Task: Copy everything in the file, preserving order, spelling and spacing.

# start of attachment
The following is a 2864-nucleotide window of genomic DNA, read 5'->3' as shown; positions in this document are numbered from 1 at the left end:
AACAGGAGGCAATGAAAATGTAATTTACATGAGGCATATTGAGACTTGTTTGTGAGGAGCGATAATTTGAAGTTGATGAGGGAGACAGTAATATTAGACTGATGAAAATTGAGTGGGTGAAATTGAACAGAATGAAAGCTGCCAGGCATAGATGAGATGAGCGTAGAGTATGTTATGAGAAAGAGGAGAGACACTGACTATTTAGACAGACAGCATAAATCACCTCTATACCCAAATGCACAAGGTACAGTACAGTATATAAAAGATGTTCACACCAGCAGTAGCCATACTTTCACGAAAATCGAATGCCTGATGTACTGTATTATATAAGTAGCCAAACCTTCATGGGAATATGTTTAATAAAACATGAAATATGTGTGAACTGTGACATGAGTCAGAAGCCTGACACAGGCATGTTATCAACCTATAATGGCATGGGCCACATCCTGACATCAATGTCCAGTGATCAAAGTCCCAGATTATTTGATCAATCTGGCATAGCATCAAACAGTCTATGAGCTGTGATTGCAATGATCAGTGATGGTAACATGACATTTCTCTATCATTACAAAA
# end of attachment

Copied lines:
The following is a 2864-nucleotide window of genomic DNA, read 5'->3' as shown; positions in this document are numbered from 1 at the left end:
AACAGGAGGCAATGAAAATGTAATTTACATGAGGCATATTGAGACTTGTTTGTGAGGAGCGATAATTTGAAGTTGATGAGGGAGACAGTAATATTAGACTGATGAAAATTGAGTGGGTGAAATTGAACAGAATGAAAGCTGCCAGGCATAGATGAGATGAGCGTAGAGTATGTTATGAGAAAGAGGAGAGACACTGACTATTTAGACAGACAGCATAAATCACCTCTATACCCAAATGCACAAGGTACAGTACAGTATATAAAAGATGTTCACACCAGCAGTAGCCATACTTTCACGAAAATCGAATGCCTGATGTACTGTATTATATAAGTAGCCAAACCTTCATGGGAATATGTTTAATAAAACATGAAATATGTGTGAACTGTGACATGAGTCAGAAGCCTGACACAGGCATGTTATCAACCTATAATGGCATGGGCCACATCCTGACATCAATGTCCAGTGATCAAAGTCCCAGATTATTTGATCAATCTGGCATAGCATCAAACAGTCTATGAGCTGTGATTGCAATGATCAGTGATGGTAACATGACATTTCTCTATCATTACAAAA